With a deal finally in place, King said the five-handed game took a turn.

"The game definitely loosened up quite a bit. Now first place was all that mattered. The strategy changed completely - no more bubbles and no more monetary considerations. So I've got good chips and I've got to win this thing."

King said that for a bit he found it hard to concentrate - not only from the long hours of play logged to get so far in an online tournament, but also because "it's hard to focus once all that money's been chopped up."

"Luckily I was able to get in some good spots and find myself and start focusing again, because I was like, 'Wow, I could actually win this thing.'"

In the end it was former table chip leader liberace and King heads-up for the title and an extra $200,000. It could have been a tough spot for King, who says he is "pretty notorious" for not being able to close out opponents heads-up in tournaments.

"In a lot of spots I just run bad at the wrong time or make a simple mistake that can cost me," said King. "You don't get a lot of opportunities to be in that spot. But [in the WCOOP main event] I felt really confident. I just wanted to play him strongly and take it down."

In the end, King's decision that led to claiming a key pot was influenced by the fact that all the money had already been chopped up.

"When I won my first big pot with K-J suited, with a flush draw and two overs, I was happy to call off with it. With the money already chopped up and $200,000 on the line I thought, 'I've got to win a big pot so I might as well make it this one.' Whereas if it was a $700,000 difference [between 1st and 2nd], that's a really scary spot to call off with just king-high."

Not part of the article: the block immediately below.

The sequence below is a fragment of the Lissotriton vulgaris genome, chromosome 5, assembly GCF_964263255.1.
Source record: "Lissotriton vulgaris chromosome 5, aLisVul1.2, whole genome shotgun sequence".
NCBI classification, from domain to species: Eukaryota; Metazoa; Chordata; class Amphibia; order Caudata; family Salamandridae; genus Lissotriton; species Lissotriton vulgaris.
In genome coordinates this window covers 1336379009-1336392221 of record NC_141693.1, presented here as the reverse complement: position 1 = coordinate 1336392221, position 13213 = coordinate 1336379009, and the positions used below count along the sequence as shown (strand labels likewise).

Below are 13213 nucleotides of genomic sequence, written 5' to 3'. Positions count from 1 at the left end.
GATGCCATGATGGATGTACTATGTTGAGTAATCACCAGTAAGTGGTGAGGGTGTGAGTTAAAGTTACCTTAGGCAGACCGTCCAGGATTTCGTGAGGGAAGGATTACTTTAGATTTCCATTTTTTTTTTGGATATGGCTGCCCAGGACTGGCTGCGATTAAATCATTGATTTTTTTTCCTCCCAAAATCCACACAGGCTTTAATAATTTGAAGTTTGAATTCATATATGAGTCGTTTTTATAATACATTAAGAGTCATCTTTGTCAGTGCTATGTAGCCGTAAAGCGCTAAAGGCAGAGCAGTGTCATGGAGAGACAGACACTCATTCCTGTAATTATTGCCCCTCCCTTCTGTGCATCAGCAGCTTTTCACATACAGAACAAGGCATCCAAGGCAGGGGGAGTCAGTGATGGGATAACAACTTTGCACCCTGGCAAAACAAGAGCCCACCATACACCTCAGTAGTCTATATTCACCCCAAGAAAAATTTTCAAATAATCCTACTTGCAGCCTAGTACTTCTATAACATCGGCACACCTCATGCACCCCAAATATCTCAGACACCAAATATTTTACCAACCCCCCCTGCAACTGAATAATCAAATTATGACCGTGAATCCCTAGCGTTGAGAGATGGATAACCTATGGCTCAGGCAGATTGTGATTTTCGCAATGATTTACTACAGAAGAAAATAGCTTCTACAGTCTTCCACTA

The flush came in on the river, giving King a lead that he would use to finish off his opponent six minutes later. The WCOOP main event title, and more than $1,250,000, now belonged to the young pro.

What's next?

King has played in a relatively small number of live events in the last two years. Most of them have been in Las Vegas during the WSOP, as there is no legal live poker in King's hometown of Columbia, S.C.

He has managed to score five WSOP cashes and $149,026, including a $1,500 Pot-Limit Hold'em final table, despite playing such a limited live schedule.

With the WCOOP win under his belt, he hopes to branch out and play more live tourneys, which he finds easier than their online counterparts.

"With online tournaments there's so much volume, and the field is often so very large, that you just accept the variance," King said.

"In live tournaments there's much more information available, and you get to practice all the stuff you learned playing online and you can really focus. I really feel like I can win every time I play live, where online I just don't have the same mental process coming into it."

If his track record so far is any indication, anyone playing at the upcoming Foxwoods and Niagara WPT events or the PokerStars Caribbean Adventure will have to be on the lookout for this rising young star.